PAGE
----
Thursday, February 11, 2010

Namibia: Professional hunter, farmer charged with illegal lion hunt

Jana-Mari Smith

11 February 2010
The Namibian

A REGISTERED professional hunter and a farm owner were arrested this week on charges of staging an illegal lion hunt on a farm situated next to the Etosha National Park.

The Tsumeb Magistrate's office confirmed to The Namibian that Gert van der Walt, a registered professional hunter, was charged yesterday with the illegal hunt of a protected animal and hunting with an artificial light at night. The alleged hunt is believed to have taken place in January, which is outside the legal hunting and trophy-hunting season.

The same charges were brought against Lood Heydenryck, the owner of farm Leeudrink. Both were released on bail of N$500 yesterday and the case was postponed to April 27.

Sources claim that Van der Walt, together with another man, arrived on Leeudrink in January and allegedly hunted lions and other game.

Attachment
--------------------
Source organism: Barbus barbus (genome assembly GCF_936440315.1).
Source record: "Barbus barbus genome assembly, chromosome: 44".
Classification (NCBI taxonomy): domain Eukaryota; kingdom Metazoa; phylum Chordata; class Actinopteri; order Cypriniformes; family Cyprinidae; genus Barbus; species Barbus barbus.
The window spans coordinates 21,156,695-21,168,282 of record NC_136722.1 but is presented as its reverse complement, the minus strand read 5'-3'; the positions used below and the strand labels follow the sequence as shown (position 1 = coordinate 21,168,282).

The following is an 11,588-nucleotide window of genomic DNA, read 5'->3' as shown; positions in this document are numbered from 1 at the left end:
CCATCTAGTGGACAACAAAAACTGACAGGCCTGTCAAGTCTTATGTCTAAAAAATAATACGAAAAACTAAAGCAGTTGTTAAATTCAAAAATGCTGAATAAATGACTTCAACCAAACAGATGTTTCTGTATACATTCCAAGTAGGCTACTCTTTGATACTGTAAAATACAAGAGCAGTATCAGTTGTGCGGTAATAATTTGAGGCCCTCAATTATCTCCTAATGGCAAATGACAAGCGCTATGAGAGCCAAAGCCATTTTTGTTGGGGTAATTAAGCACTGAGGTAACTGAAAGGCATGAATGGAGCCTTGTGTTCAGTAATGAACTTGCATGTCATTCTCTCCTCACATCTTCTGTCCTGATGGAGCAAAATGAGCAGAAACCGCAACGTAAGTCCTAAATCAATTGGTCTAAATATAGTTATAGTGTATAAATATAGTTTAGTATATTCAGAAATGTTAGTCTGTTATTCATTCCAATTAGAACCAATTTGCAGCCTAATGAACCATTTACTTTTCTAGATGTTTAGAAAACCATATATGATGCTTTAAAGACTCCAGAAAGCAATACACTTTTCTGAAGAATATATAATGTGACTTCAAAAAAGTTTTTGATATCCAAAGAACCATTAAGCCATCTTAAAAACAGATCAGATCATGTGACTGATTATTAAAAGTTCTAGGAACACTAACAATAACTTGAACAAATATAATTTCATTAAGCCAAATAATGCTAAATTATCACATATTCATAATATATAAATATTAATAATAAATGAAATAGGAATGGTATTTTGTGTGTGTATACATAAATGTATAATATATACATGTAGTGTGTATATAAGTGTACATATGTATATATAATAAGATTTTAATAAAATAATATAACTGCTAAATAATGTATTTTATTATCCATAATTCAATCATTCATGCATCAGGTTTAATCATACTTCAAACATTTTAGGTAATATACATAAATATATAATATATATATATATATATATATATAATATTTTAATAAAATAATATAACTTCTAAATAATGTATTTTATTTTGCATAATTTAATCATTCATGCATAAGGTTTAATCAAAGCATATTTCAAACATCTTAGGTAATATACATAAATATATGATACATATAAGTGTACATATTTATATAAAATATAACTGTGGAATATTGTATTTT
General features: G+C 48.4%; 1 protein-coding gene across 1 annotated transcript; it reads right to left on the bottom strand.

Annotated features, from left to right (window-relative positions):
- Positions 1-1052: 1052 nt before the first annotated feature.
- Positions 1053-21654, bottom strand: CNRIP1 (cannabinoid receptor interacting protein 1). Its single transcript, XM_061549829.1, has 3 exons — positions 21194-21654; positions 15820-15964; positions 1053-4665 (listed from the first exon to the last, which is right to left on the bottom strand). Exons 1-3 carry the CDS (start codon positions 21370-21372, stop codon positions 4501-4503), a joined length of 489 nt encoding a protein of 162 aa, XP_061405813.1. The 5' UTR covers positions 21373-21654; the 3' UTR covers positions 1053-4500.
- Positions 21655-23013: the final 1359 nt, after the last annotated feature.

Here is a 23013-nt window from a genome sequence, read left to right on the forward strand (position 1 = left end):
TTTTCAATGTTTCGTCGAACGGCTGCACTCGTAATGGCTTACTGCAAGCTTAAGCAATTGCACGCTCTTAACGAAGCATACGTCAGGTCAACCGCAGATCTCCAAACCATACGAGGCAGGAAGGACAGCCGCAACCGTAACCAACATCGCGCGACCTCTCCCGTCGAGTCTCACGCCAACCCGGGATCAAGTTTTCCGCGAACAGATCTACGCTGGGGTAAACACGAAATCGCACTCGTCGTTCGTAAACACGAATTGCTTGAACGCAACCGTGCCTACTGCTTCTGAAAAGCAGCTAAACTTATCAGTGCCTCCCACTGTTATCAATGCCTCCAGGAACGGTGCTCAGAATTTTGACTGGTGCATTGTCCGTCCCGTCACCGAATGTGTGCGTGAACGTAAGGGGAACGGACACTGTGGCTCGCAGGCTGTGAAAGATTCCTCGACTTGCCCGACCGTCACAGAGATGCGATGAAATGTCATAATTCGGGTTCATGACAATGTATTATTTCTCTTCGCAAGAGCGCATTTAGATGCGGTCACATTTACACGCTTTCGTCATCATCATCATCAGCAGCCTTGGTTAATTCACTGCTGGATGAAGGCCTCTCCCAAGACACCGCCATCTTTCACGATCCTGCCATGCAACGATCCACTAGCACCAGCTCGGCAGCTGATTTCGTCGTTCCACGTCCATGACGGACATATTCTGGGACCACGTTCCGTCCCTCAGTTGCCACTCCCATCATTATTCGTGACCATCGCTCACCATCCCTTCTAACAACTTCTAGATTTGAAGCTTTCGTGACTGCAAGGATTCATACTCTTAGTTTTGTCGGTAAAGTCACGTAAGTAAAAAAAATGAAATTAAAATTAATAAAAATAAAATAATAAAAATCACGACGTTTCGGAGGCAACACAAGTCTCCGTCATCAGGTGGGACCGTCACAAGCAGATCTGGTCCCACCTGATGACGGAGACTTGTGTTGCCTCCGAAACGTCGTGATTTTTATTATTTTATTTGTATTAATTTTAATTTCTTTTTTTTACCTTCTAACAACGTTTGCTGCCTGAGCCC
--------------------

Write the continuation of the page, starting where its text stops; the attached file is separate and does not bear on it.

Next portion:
The charges laid against them are based on reports that they wounded a lion during the hunt but were unable to locate the animal afterwards.

Farmers who spoke to The Namibian said a wounded lion is a potentially dangerous animal, which can act unpredictably. They said the usual practice is to inform surrounding farmers that a wounded animal is on the loose, but this was probably not done because it was an illegal hunt.

Van der Walt, a NAPHA-registered professional hunter, denied all charges against him.

"They accused me of wounding a lion but there is no evidence supporting this," he told The Namibian yesterday.

He claimed he was being falsely accused and said he intended to lay counter-charges against his accusers.

He admitted that he was on the farm Leeudrink in January, but not for hunting.

In addition to the illegal hunting charges, the Ministry of Environment and Tourism (MET) fined Heydenryck N$300 last week for the illegal sale of game meat. The buyer, Sig Agenbag, was fined N$600 for the illegal purchase and transport of game meat.

Sources at the Ministry told The Namibian that a permit must be obtained for a lion hunt, as the animal is a protected species. They also confirmed that although farmers may shoot a "problem animal" or a lion that presents immediate danger, the kill has to be reported to the Ministry within 10 days.


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